“Nelson is more of power hitter, Nick’s strength is his ability to get on base,” said Duquette, who stated earlier this offseason that the club had enough resources to try to sign both players. “Nelson did a great job for us and he got a good contract. So, we have to be cognizant of replacing his presence in our lineup.”
BALTIMORE— The Orioles are expected to tender contracts to all 11 arbitration-eligible players in advance of Tuesday’s midnight ET deadline, a group that includes first baseman Chris Davis and outfielder Alejandro De Aza.
The other nine arbitration-eligibles are Matt Wieters, Steve Pearce, Bud Norris, Tommy Hunter, Brian Matusz, Chris Tillman, Miguel Gonzalez, Ryan Flaherty and Zach Britton. The group is projected by MLB Trade Rumors to make nearly $57 million in combined salary, a sizable chunk that will account for several prominent raises.
De Aza, while speculated to be a non-tender candidate, will be tendered before the deadline as the outfielder’s value to the Orioles has only gone up since Nelson Cruz’s signing with Seattle on Monday. If the season started now, De Aza would be part of Baltimore’s starting outfield and he’s projected to make $5.9 million next season by MLBTR.
The Orioles seem confident Davis, who will serve the last of his 25-game suspension on Opening Day, will have a bounce back season. An All-Star who lead the Majors in home runs in 2013, Davis is projected to make the most of the bunch at $11.8 million, up from $10.3 this past season.
All in all, it should be a relatively quiet evening for the Orioles, who created a firestorm at last year’s deadline when they dealt closer Jim Johnson to Oakland to shed salary. The O’s, particularly after missing out on Cruz, have the resources to add payroll —which EVP Dan Duquette has publicly stated several times— and will also look closely at the non-tenders around baseball for a potential fit.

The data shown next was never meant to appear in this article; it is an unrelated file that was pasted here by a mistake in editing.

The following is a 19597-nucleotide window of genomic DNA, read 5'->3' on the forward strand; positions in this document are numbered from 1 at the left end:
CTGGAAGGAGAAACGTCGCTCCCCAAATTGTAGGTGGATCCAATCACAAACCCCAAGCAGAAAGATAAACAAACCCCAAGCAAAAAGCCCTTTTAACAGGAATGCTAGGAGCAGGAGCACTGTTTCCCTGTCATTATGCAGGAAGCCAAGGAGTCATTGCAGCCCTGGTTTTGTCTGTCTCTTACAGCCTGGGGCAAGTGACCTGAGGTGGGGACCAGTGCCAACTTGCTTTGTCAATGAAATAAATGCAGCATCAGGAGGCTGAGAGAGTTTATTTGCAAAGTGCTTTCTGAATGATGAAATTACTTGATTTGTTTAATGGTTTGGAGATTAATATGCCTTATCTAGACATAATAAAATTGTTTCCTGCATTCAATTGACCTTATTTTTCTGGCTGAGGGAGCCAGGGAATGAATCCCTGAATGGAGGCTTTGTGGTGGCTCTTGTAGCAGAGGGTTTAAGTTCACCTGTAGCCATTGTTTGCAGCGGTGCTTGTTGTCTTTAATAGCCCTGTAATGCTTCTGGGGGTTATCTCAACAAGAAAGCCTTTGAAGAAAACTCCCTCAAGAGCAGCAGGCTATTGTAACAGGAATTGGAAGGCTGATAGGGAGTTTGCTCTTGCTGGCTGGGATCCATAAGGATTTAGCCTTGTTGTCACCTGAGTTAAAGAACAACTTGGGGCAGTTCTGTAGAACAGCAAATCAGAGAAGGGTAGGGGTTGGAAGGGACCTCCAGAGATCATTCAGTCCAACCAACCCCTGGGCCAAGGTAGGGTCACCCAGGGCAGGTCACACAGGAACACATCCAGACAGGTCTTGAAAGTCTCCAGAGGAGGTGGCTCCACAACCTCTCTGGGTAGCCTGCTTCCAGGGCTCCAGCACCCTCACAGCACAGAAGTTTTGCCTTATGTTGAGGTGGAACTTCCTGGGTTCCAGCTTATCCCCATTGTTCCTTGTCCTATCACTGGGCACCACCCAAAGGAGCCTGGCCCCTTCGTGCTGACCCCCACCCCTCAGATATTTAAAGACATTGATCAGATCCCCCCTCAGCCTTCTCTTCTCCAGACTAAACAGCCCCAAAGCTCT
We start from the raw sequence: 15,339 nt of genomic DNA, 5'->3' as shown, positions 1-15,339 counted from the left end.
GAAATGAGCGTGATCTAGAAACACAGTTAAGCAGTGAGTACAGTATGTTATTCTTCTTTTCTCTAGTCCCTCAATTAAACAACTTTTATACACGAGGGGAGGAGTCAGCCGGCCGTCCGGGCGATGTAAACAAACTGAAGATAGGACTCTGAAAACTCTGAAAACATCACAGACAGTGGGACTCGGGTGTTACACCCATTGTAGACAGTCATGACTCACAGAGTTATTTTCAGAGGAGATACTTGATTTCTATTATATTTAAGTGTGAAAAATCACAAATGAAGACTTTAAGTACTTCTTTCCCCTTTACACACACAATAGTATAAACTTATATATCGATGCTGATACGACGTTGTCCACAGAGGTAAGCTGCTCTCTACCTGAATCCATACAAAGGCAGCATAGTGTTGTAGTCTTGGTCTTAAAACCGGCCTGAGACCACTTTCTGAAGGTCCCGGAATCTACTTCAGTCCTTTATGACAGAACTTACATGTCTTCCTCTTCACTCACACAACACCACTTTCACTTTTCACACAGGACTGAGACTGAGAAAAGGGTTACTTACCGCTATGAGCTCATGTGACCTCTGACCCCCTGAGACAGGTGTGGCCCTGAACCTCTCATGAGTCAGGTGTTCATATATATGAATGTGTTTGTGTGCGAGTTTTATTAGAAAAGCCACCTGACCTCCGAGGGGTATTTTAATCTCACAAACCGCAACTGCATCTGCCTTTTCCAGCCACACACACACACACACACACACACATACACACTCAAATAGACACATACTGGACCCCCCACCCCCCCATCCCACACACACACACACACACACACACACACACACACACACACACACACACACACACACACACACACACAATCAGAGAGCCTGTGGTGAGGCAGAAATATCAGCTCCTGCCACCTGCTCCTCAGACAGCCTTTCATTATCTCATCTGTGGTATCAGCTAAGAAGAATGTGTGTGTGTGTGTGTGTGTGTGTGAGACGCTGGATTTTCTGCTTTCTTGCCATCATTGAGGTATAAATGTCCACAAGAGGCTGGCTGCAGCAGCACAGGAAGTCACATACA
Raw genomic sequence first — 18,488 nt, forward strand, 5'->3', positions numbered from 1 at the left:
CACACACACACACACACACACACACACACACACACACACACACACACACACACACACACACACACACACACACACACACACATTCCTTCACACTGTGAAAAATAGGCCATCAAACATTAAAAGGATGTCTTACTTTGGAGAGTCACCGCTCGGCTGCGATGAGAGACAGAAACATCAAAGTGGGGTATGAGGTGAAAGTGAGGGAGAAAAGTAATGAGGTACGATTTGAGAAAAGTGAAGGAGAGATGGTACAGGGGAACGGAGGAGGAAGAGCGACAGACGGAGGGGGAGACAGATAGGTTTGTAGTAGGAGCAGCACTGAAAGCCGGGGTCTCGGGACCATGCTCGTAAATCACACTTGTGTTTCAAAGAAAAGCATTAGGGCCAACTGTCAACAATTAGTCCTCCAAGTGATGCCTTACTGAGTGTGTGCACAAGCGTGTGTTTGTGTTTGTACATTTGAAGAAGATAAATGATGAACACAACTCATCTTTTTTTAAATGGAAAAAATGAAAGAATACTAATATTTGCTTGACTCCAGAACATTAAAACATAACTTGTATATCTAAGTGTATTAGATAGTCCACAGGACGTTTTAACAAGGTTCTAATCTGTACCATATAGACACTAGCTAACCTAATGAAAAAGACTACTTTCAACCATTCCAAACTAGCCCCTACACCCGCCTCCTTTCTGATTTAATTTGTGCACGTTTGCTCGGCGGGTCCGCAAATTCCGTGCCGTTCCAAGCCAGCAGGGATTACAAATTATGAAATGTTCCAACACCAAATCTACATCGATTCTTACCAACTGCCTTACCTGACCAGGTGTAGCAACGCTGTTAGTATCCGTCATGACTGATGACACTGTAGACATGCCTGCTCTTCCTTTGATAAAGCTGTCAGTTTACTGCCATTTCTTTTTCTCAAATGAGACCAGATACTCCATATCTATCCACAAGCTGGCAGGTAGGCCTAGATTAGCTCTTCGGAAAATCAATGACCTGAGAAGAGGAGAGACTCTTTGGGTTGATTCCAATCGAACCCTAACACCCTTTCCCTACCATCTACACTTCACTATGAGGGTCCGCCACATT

Players become arbitration-eligible with three years of Major League service time. “Super Two” players also qualify for arbitration and reach that status by being in the top 22 percent of those players with two to three years of service time.
BALTIMORE— Nelson Cruz is off the market, signing a four-year, $58 million deal with Seattle according to a Dominican Republic-based newspaper El Caribe on Monday morning.
The deal –reportedly pending a physical– means the Orioles will get a draft pick as compensation for losing Cruz, who declined the club’s qualifying free agent offer last month.
Cruz, who had a career year with Baltimore in 2014, had said he wanted to return to the Orioles but ultimately it looks as if the length of the Mariners’ deal won out. The O’s made a three-year offer to keep Cruz, who they knew would likely seek a four or five-year pact, earlier this winter and were aware he had a four-year, $58-million deal on the table elsewhere.
The 34-year-old Cruz was seen as one of the premier bats on the market as he hit a career-high 40 homers with 108 RBIs in 159 games last season.
Cruz was named “Most Valuable Oriole” by members of the local media and he also had a strong postseason, hitting two home runs in three games during the American League Division Series against the Tigers. He had a double and two RBIs in the O’s four-game sweep loss to the Royals in the AL Championship Series.